There are lots of other things you can do on Halloween to have fun without the whole candy thing

This is also not really true for most teens, at least where I live. There aren't a lot of places teens can go and have fun, either too old for kiddie activities or too young to get into parties. Professional haunts and movies are expensive, it's a sucky time.

That said, if you come to my house you get candy. It's a holiday of community and opening up your home to others, and I treat it as such.
 

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Jumpin' Jack Flash
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What your daughter is doing is fantastic.
She's having fun, the kids interacting with her are too.

(Excuse me while I put on my flame resistant suit......)

But if you're in Highschool or older you should not be going door to door asking for candy imo. Maybe Freshman and Sophomore years if you're going to put some effort into it but that's it.
There are lots of other things you can do on Halloween to have fun without the whole candy thing.
I have no desire to give candy out to people old enough to work and drive.
I'm in my 40's, I have a blast dressing up, haunting up my house and walk with my kids but I'm not personally expecting treats.
That would be ridiculous.

Would I refuse giving candy to an obvious adult coming to my door?
I think I would.
But I'd compliment the costume effort though.
pretty much completely agree, as a general rule.

on a case-by-case basis, it depends a lot on effort. if a high school kid in jeans and a t-shirt comes by in a dollar store mask, i don't refuse, but i think...come on, man. if there's some effort to be in costume and really enjoy the occasion rather than just hitting up strangers for free candy, i'm a lot less cynical.
 

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Trick or Treating for candy door to door I feel should be reserved for children from toddlers to middle schoolers. (Never did get the whole parents bringing infants unable to eat solid foods TOTing. You're not fooling anyone on who's eating that candy lol) After that then you should be the one handing out candy, scaring kids in a haunted house, having a Halloween party or some other activity that keeps the spirit of Halloween alive for yourself and the kids. But that's my opinion. The oldest TOTer I usually see is maybe a kid in the Freshman year that can't drive yet. :D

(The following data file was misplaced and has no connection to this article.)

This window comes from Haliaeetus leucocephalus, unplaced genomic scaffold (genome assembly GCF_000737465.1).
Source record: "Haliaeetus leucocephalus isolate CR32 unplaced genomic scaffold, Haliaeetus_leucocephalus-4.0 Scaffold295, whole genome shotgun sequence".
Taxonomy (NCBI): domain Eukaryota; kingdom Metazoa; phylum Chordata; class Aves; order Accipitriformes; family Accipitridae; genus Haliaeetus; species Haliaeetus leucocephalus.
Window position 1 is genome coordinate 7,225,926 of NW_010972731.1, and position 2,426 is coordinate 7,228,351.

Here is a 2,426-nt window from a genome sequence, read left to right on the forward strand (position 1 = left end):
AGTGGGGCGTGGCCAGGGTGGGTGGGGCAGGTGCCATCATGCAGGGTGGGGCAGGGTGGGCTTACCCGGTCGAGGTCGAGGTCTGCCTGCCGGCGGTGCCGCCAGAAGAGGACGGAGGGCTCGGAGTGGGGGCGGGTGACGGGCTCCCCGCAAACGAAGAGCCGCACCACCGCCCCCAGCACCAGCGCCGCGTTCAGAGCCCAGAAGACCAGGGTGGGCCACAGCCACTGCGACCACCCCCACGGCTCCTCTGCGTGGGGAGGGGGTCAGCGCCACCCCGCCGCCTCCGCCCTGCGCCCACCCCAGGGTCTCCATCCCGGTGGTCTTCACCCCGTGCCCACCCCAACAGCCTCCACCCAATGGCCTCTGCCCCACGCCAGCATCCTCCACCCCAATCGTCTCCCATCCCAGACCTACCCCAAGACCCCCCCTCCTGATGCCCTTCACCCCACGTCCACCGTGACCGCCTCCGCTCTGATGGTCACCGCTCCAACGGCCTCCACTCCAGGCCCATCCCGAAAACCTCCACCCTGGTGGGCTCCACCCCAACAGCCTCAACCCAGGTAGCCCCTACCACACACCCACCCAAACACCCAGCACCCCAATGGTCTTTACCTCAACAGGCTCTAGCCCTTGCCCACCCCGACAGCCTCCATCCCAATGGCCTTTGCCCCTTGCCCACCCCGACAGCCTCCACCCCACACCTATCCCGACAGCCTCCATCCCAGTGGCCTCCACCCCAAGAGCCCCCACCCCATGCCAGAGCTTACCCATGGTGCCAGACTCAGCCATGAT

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I think I stopped when I was 12-13 or so. I probably thought it wasn't cool anymore.

Every year I get at least one or two older teens, and as long as they're dressed up and say trick or treat, I don't care, I'll give 'em candy. It's the slackasses who don't even bother dressing up and give a half-hearted, mumbled greeting at the door that I give a hard time. One year I told a kid "What are you supposed to be, a lazyass teenager who doesn't have a costume?". I gave 'em candy anyway. Didn't want my house egged later.

I usually also offer candy to the older kids who are there only to escort their younger brothers or sisters. Who cares? It's Halloween.
 

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black light queen
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anyone/everyone who shows up, in costume or not, gets that same

this year, because we used to let the tots pick a toy/trinket & that really slowed things down, we're going to be putting stuff into halloween treat bags

we will never turn anyone away & i think that this puts us on the "bad apples" good sides so they don't vandalize or take any props ... at least not that i've noticed :) is there a halloween hoarder's 13 step program?

amk
 

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In my area children above 12 are not allowed to go trick or treating. I'm not sure how they enforce that but I sure was bummed when I turned 13 and couldn't go out anymore! Most houses won't bother to give the candy to teenagers anyway and just remind them of the policy :/
 

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I went trick-or-treating until I was 17. I dressed up every year and it was fun! I started to take my nephew when I was 18. I still dressed up and while I didn't ask for candy some people still gave it to me for dressing up.

I don't live close enough to take my nephew out anymore but we get TOTs so I dress up and pass out candy. I usually give it to the adults taking kids out, too. Halloween is for everyone.